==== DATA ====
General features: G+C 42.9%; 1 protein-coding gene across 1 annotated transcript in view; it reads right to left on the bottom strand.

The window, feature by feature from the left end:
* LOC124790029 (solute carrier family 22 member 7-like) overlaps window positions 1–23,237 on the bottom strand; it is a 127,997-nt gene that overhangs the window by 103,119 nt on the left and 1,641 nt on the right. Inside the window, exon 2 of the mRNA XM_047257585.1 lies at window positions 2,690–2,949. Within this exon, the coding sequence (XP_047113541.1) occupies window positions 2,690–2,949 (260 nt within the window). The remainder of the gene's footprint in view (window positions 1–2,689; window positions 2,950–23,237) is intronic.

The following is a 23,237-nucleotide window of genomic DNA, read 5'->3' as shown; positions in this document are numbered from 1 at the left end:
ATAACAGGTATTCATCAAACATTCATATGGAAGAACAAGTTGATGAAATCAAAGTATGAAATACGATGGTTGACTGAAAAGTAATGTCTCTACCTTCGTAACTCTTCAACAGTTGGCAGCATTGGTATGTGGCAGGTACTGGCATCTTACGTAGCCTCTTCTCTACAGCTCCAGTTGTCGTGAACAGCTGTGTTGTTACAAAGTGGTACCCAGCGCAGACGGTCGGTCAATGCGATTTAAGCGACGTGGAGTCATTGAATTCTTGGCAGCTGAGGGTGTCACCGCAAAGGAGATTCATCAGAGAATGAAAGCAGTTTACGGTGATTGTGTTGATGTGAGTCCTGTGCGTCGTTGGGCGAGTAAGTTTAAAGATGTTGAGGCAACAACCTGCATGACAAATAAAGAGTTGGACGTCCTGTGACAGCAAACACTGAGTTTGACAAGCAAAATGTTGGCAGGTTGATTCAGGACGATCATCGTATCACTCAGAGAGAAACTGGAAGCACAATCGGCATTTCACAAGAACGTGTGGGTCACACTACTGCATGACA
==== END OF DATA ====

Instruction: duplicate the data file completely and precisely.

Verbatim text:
General features: G+C 42.9%; 1 protein-coding gene across 1 annotated transcript in view; it reads right to left on the bottom strand.

The window, feature by feature from the left end:
* LOC124790029 (solute carrier family 22 member 7-like) overlaps window positions 1–23,237 on the bottom strand; it is a 127,997-nt gene that overhangs the window by 103,119 nt on the left and 1,641 nt on the right. Inside the window, exon 2 of the mRNA XM_047257585.1 lies at window positions 2,690–2,949. Within this exon, the coding sequence (XP_047113541.1) occupies window positions 2,690–2,949 (260 nt within the window). The remainder of the gene's footprint in view (window positions 1–2,689; window positions 2,950–23,237) is intronic.

The following is a 23,237-nucleotide window of genomic DNA, read 5'->3' as shown; positions in this document are numbered from 1 at the left end:
ATAACAGGTATTCATCAAACATTCATATGGAAGAACAAGTTGATGAAATCAAAGTATGAAATACGATGGTTGACTGAAAAGTAATGTCTCTACCTTCGTAACTCTTCAACAGTTGGCAGCATTGGTATGTGGCAGGTACTGGCATCTTACGTAGCCTCTTCTCTACAGCTCCAGTTGTCGTGAACAGCTGTGTTGTTACAAAGTGGTACCCAGCGCAGACGGTCGGTCAATGCGATTTAAGCGACGTGGAGTCATTGAATTCTTGGCAGCTGAGGGTGTCACCGCAAAGGAGATTCATCAGAGAATGAAAGCAGTTTACGGTGATTGTGTTGATGTGAGTCCTGTGCGTCGTTGGGCGAGTAAGTTTAAAGATGTTGAGGCAACAACCTGCATGACAAATAAAGAGTTGGACGTCCTGTGACAGCAAACACTGAGTTTGACAAGCAAAATGTTGGCAGGTTGATTCAGGACGATCATCGTATCACTCAGAGAGAAACTGGAAGCACAATCGGCATTTCACAAGAACGTGTGGGTCACACTACTGCATGACA